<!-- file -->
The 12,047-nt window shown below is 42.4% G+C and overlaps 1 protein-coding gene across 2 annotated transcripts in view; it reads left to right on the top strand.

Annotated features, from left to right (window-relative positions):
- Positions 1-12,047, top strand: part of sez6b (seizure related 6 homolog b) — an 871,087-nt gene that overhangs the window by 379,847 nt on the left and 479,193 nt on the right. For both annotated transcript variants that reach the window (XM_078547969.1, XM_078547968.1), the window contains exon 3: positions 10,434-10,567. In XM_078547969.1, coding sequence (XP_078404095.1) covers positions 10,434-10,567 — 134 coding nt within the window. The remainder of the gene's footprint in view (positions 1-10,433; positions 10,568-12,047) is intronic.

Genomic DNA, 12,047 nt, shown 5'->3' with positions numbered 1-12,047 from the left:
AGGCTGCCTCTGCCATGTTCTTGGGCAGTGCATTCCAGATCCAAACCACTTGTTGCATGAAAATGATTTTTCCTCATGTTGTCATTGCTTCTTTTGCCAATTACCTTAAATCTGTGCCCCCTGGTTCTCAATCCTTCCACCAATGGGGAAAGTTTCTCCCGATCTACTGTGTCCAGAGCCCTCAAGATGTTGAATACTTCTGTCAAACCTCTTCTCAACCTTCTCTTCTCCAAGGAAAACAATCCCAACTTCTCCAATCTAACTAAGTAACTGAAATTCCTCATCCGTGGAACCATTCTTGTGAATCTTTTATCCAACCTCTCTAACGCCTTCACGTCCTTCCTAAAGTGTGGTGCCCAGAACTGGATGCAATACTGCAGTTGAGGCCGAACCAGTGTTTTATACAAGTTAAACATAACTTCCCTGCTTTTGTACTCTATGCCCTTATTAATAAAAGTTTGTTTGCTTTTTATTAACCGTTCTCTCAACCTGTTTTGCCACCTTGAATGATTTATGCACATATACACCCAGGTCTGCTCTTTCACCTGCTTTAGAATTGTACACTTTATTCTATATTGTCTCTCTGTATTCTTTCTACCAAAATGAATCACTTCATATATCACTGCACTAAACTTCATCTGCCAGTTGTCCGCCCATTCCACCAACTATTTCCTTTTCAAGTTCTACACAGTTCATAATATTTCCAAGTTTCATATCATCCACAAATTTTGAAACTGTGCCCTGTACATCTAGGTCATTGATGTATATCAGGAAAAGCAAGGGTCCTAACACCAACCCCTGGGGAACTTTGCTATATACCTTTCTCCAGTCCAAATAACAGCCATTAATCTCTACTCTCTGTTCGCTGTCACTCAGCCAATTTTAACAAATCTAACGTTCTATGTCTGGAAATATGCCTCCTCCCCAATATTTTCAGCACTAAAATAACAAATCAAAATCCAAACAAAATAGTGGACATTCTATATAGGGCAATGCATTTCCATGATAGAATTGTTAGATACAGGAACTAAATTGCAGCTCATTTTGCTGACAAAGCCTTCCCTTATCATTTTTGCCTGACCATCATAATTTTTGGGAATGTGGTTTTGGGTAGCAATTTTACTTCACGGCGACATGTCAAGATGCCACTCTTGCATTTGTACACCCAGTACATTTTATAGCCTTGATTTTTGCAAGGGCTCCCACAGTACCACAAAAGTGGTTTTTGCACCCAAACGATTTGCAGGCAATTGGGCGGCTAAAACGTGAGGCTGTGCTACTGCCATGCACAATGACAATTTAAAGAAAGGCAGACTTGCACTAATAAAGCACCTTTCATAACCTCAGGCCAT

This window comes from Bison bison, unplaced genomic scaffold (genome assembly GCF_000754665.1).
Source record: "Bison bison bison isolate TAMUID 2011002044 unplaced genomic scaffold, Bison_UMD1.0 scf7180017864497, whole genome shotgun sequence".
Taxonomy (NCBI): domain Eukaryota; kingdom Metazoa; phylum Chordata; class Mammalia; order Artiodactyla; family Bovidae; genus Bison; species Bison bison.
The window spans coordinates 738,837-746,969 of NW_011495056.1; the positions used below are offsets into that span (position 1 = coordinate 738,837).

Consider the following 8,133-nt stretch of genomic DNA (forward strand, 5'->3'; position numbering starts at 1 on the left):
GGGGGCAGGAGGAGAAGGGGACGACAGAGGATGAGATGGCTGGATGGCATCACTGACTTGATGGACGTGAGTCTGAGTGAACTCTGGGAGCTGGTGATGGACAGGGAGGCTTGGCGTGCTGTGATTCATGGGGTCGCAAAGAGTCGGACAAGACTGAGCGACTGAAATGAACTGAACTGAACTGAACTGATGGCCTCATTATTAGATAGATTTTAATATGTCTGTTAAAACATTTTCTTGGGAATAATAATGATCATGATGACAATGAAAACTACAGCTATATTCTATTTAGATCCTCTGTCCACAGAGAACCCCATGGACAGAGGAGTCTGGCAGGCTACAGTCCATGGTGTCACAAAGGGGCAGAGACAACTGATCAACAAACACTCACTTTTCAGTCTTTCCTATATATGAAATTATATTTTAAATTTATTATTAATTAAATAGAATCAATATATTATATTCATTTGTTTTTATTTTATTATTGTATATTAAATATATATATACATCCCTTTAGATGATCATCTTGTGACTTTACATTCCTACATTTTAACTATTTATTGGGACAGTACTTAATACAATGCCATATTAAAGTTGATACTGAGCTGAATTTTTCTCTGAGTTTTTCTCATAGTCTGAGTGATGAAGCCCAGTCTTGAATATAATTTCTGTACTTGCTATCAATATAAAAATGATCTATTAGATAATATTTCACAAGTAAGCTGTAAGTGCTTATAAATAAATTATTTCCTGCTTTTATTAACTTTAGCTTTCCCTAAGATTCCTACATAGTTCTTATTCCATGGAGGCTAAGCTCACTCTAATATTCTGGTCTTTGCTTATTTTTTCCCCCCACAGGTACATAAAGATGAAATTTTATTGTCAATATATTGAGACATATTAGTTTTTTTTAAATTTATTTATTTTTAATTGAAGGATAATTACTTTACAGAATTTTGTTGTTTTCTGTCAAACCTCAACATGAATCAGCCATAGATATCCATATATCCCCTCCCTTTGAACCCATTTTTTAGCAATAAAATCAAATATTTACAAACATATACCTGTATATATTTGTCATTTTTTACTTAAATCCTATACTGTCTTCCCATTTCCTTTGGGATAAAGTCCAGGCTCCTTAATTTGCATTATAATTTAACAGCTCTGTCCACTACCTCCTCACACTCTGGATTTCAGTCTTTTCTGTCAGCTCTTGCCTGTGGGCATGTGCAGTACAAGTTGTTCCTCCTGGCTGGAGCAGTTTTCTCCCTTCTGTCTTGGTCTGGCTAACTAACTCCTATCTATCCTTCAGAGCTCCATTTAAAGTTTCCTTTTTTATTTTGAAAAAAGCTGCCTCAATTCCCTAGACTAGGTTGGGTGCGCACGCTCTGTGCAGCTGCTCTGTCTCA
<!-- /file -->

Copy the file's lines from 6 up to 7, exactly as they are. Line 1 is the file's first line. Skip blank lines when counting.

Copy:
This window comes from Bison bison, unplaced genomic scaffold (genome assembly GCF_000754665.1).
Source record: "Bison bison bison isolate TAMUID 2011002044 unplaced genomic scaffold, Bison_UMD1.0 scf7180017864497, whole genome shotgun sequence".